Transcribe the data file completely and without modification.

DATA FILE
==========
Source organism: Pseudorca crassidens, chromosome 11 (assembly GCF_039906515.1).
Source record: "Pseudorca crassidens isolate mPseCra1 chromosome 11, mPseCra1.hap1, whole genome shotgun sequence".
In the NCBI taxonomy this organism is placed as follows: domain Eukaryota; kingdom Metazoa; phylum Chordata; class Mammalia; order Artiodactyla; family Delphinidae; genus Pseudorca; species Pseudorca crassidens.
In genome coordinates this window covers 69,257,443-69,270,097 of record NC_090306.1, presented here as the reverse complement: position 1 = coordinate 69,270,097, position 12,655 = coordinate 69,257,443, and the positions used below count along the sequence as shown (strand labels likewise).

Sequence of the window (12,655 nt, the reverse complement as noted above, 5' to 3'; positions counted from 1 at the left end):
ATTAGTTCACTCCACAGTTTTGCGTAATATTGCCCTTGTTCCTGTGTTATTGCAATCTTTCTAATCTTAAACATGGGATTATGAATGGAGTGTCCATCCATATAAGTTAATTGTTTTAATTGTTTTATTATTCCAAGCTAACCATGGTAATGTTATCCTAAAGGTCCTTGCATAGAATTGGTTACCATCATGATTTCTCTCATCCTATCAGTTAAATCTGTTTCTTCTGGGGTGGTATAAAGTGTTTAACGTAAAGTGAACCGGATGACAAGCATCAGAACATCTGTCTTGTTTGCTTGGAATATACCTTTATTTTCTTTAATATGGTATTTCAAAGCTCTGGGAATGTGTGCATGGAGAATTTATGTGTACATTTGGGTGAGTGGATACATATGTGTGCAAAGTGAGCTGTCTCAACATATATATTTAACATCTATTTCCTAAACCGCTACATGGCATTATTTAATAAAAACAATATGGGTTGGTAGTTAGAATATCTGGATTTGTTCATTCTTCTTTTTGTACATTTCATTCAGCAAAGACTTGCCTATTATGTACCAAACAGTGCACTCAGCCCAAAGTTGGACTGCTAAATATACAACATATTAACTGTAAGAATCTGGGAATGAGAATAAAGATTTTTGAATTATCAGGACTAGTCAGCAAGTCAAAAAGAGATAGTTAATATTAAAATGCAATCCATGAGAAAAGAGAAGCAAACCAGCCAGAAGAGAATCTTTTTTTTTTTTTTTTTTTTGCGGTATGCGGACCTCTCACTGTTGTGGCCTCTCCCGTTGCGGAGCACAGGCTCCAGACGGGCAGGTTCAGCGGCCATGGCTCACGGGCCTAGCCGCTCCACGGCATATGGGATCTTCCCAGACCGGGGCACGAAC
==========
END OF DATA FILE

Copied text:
Source organism: Pseudorca crassidens, chromosome 11 (assembly GCF_039906515.1).
Source record: "Pseudorca crassidens isolate mPseCra1 chromosome 11, mPseCra1.hap1, whole genome shotgun sequence".
In the NCBI taxonomy this organism is placed as follows: domain Eukaryota; kingdom Metazoa; phylum Chordata; class Mammalia; order Artiodactyla; family Delphinidae; genus Pseudorca; species Pseudorca crassidens.
In genome coordinates this window covers 69,257,443-69,270,097 of record NC_090306.1, presented here as the reverse complement: position 1 = coordinate 69,270,097, position 12,655 = coordinate 69,257,443, and the positions used below count along the sequence as shown (strand labels likewise).

Sequence of the window (12,655 nt, the reverse complement as noted above, 5' to 3'; positions counted from 1 at the left end):
ATTAGTTCACTCCACAGTTTTGCGTAATATTGCCCTTGTTCCTGTGTTATTGCAATCTTTCTAATCTTAAACATGGGATTATGAATGGAGTGTCCATCCATATAAGTTAATTGTTTTAATTGTTTTATTATTCCAAGCTAACCATGGTAATGTTATCCTAAAGGTCCTTGCATAGAATTGGTTACCATCATGATTTCTCTCATCCTATCAGTTAAATCTGTTTCTTCTGGGGTGGTATAAAGTGTTTAACGTAAAGTGAACCGGATGACAAGCATCAGAACATCTGTCTTGTTTGCTTGGAATATACCTTTATTTTCTTTAATATGGTATTTCAAAGCTCTGGGAATGTGTGCATGGAGAATTTATGTGTACATTTGGGTGAGTGGATACATATGTGTGCAAAGTGAGCTGTCTCAACATATATATTTAACATCTATTTCCTAAACCGCTACATGGCATTATTTAATAAAAACAATATGGGTTGGTAGTTAGAATATCTGGATTTGTTCATTCTTCTTTTTGTACATTTCATTCAGCAAAGACTTGCCTATTATGTACCAAACAGTGCACTCAGCCCAAAGTTGGACTGCTAAATATACAACATATTAACTGTAAGAATCTGGGAATGAGAATAAAGATTTTTGAATTATCAGGACTAGTCAGCAAGTCAAAAAGAGATAGTTAATATTAAAATGCAATCCATGAGAAAAGAGAAGCAAACCAGCCAGAAGAGAATCTTTTTTTTTTTTTTTTTTTTGCGGTATGCGGACCTCTCACTGTTGTGGCCTCTCCCGTTGCGGAGCACAGGCTCCAGACGGGCAGGTTCAGCGGCCATGGCTCACGGGCCTAGCCGCTCCACGGCATATGGGATCTTCCCAGACCGGGGCACGAAC